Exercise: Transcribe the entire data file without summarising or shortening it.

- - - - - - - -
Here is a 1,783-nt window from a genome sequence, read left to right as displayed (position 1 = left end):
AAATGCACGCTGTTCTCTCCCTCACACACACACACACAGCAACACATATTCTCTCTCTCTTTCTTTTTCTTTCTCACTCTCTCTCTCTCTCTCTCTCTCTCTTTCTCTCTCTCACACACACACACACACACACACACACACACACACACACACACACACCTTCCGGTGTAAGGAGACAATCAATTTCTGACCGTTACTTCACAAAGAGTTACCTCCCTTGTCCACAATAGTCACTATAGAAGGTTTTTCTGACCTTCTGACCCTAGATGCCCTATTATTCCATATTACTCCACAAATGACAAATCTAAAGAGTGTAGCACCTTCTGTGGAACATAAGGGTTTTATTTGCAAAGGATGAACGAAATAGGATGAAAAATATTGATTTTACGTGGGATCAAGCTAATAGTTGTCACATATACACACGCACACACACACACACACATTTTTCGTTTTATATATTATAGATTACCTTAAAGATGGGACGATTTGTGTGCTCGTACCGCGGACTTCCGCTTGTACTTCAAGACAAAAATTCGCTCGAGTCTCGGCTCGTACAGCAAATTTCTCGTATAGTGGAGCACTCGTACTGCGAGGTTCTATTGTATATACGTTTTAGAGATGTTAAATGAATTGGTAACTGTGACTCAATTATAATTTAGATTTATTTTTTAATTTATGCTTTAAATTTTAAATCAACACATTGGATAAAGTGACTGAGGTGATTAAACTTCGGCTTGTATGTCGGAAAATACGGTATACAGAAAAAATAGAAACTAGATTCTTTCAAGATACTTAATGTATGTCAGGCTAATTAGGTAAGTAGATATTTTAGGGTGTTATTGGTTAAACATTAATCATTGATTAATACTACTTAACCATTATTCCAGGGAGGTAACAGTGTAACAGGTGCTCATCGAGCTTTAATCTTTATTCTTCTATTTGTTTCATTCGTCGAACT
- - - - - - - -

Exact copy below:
Here is a 1,783-nt window from a genome sequence, read left to right as displayed (position 1 = left end):
AAATGCACGCTGTTCTCTCCCTCACACACACACACACAGCAACACATATTCTCTCTCTCTTTCTTTTTCTTTCTCACTCTCTCTCTCTCTCTCTCTCTCTCTTTCTCTCTCTCACACACACACACACACACACACACACACACACACACACACACACACCTTCCGGTGTAAGGAGACAATCAATTTCTGACCGTTACTTCACAAAGAGTTACCTCCCTTGTCCACAATAGTCACTATAGAAGGTTTTTCTGACCTTCTGACCCTAGATGCCCTATTATTCCATATTACTCCACAAATGACAAATCTAAAGAGTGTAGCACCTTCTGTGGAACATAAGGGTTTTATTTGCAAAGGATGAACGAAATAGGATGAAAAATATTGATTTTACGTGGGATCAAGCTAATAGTTGTCACATATACACACGCACACACACACACACACATTTTTCGTTTTATATATTATAGATTACCTTAAAGATGGGACGATTTGTGTGCTCGTACCGCGGACTTCCGCTTGTACTTCAAGACAAAAATTCGCTCGAGTCTCGGCTCGTACAGCAAATTTCTCGTATAGTGGAGCACTCGTACTGCGAGGTTCTATTGTATATACGTTTTAGAGATGTTAAATGAATTGGTAACTGTGACTCAATTATAATTTAGATTTATTTTTTAATTTATGCTTTAAATTTTAAATCAACACATTGGATAAAGTGACTGAGGTGATTAAACTTCGGCTTGTATGTCGGAAAATACGGTATACAGAAAAAATAGAAACTAGATTCTTTCAAGATACTTAATGTATGTCAGGCTAATTAGGTAAGTAGATATTTTAGGGTGTTATTGGTTAAACATTAATCATTGATTAATACTACTTAACCATTATTCCAGGGAGGTAACAGTGTAACAGGTGCTCATCGAGCTTTAATCTTTATTCTTCTATTTGTTTCATTCGTCGAACT